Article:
This Sunday Ordinary Time is again superseded, this time by one of the Church’s most surprising feasts: the Dedication of St. John Lateran. What is this feast, and why is it more important than our Ordinary-Time journey through the Gospel? In fact, it is a feast that takes us deep into our own identity as members of the Church.
The Lateran was in ancient times the palace of a great Roman family, the Laterani. By the time of Constantine (early fourth century) it was in the hands of the Emperor; Constantine gave it to the Popes, who lived there for a thousand years, up until Avignon (the fourteenth century). There, for example, were the great Ecumenical Councils of the medieval Church – just as more recently they have been at the Vatican, where the Popes now reside.
There too, naturally, was and remains the Cathedral of the Pope, bishop of Rome. St. Peter’s is, for obvious reasons, his preferred Church for ceremony, but the Lateran is his actual seat, or cathedral. The Cathedral has burned and been rebuilt (896 and 1360), and its name changed from The Savior to St. John’s, after the Benedictine monastery next door.
But it remains, as it says on the wall, Omnium urbis et orbis ecclesiarum mater, et caput: “Of all the churches, of the city and of the world, the mother and the head.” To Catholics I need not explain why the Pope’s church is the most important Church. The deeper question is why a church building is of such importance anyway.
Years ago a Protestant friend had his little girl sing to my wife and I, “I am the Church, you are the Church, we are the Church.” True enough. The Church is the people. So who cares about the buildings?
Oddly enough, Jesus himself cared about buildings. In our reading from John’s Gospel, Jesus cleanses the temple. He says of this building, “stop making my Father’s house a marketplace,” and John quotes the Psalm, “Zeal for your house will consume me.”
The reading quickly shifts keys. Asked for a sign, Jesus says, “Destroy this temple and in three days I will raise it up . . . . But he was speaking about the temple of his Body.” Jesus himself is the true temple, the true “house” for which zeal should consume us, the true dwelling place of God. The Church is not principally a building, but his body.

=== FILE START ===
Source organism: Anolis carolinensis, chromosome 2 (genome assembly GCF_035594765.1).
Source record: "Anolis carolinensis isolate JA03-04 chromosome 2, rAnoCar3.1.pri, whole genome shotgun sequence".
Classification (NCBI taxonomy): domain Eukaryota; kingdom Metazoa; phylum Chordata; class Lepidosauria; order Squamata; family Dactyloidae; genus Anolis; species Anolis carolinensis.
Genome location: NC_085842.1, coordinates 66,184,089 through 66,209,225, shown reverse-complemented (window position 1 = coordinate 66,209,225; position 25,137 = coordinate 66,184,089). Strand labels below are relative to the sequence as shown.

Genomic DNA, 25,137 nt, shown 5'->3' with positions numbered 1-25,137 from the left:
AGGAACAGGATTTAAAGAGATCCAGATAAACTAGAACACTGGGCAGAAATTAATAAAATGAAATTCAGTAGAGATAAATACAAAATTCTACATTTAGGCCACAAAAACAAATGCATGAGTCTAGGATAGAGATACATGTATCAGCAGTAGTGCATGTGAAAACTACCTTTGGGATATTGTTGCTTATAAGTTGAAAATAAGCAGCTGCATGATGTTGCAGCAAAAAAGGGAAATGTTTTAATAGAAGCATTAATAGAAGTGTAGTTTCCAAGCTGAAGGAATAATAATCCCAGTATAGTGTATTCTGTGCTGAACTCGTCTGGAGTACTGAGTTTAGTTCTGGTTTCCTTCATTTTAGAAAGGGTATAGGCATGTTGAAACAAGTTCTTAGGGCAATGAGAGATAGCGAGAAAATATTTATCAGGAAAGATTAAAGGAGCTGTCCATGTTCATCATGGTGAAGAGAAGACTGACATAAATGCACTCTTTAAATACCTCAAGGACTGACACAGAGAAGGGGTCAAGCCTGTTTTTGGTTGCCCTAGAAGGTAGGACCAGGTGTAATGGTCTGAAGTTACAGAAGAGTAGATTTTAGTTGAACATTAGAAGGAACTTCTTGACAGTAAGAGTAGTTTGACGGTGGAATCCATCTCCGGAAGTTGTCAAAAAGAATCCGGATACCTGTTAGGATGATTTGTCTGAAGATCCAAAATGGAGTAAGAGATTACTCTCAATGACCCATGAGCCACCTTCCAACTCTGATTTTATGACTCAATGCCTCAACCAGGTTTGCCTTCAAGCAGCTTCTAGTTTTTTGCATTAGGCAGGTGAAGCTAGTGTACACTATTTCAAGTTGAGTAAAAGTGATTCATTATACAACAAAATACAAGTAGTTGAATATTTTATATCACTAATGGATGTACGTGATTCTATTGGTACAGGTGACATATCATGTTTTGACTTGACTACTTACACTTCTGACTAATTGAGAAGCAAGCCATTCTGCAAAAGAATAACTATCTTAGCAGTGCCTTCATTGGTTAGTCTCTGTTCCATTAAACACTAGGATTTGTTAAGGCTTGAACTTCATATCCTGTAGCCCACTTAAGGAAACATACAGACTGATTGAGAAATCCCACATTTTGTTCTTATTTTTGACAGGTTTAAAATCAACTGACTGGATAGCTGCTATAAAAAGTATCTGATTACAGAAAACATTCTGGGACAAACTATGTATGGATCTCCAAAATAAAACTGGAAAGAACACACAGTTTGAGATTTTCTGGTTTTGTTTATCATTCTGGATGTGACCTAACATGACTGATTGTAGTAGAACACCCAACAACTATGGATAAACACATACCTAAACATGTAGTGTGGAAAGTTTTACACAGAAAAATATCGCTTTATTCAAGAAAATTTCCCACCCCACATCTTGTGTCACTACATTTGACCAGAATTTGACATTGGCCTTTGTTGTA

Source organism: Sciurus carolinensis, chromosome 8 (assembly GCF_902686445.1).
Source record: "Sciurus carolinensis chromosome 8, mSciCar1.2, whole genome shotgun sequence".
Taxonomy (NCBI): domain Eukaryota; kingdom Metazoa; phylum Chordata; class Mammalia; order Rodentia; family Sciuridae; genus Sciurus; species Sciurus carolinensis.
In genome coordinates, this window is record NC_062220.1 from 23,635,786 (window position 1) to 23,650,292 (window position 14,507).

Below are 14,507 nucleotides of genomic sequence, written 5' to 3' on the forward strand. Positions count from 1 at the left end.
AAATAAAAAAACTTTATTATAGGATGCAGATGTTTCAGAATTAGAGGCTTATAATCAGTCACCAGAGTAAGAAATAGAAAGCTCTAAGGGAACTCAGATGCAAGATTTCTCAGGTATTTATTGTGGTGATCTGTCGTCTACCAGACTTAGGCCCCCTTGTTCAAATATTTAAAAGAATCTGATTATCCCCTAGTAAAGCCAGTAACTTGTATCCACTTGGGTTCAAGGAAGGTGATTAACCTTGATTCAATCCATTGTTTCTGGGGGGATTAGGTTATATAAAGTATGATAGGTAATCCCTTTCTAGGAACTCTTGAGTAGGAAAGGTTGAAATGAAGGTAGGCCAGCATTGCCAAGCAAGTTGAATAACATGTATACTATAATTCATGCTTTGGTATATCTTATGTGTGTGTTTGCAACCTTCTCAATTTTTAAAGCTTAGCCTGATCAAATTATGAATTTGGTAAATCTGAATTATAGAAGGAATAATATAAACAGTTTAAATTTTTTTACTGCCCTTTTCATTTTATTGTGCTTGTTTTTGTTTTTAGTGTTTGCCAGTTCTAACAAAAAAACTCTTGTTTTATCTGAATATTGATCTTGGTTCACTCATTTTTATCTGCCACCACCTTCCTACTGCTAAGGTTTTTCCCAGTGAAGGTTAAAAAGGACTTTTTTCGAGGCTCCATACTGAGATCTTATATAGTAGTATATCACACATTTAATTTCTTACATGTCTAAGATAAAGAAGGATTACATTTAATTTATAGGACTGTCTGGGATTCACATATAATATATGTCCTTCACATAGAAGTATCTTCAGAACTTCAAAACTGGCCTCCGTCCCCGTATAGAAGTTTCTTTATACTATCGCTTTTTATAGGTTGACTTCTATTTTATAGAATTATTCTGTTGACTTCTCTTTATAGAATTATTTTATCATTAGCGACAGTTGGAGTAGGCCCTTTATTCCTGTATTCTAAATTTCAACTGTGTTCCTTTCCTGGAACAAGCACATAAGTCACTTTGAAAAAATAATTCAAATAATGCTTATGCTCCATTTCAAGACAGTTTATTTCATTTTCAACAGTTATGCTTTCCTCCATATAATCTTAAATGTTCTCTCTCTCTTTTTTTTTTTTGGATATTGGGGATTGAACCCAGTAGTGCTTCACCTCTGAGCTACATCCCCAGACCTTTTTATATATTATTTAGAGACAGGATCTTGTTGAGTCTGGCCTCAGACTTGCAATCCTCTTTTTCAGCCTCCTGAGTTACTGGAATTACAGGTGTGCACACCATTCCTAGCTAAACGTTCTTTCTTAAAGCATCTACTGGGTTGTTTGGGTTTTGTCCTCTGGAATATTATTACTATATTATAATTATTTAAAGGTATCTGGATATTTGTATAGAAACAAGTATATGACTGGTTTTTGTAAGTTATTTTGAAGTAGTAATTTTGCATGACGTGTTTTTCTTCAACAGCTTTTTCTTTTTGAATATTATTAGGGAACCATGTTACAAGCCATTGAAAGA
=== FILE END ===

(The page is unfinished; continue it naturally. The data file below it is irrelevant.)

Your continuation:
So why did he care about what they were doing in “the temple area”?
And then, too, we are his body. Our reading from First Corinthians says to the people, who are the Church, “You are God’s building. . . . You are the temple of God . . . . The Spirit of God dwells in you.” He even presses the metaphor, “like a wise master builder I laid a foundation.”
Jesus is the Church. We are the Church. So who cares about the building?
The key is in the first reading, from Ezekiel. Ezekiel tells us of a vision. This is not reality – but it reveals reality.
He sees “the temple,” with “water flowing out from beneath the threshold of the temple” and from “the altar.” “This water flows into the eastern district down upon the Arabah” – into dry lands – “and empties into the sea, the salt waters, which it makes fresh. Wherever the river flows, every sort of living creature that can multiply shall live. . . . for they shall be watered by the flow from the sanctuary.”
The temple is, first, a vision of Jesus himself, source of living waters, source of life. Life flows out from the temple – just as we receive life from the sacraments that dwell there.
And then, too, it is a vision of us, the Church. “Along both banks of the river, fruit trees of every kind shall grow; their leaves shall not fade, nor their fruit fail . . . for they shall be watered by the flow from the sanctuary. Their fruit shall serve for food, and their leaves for medicine.” Those who receive the life-giving waters from the altar themselves become full of life, and life giving.
So yes, the Church is Jesus, his Body and all its members. “I am the Church, you are the Church, we are the Church.”
But this is a mystery worth dwelling on. We celebrate the buildings – and, today, the “mother and head” of all such buildings – because they remind us that life flows from the altar (from Christ), and that his life is poured into all those gathered around the altar (I, and you, and we).
Ezekiel’s vision trains us to see the building as a powerful vision of this reality.
How could we more consciously reverence the altar and the life that flows to the people from it?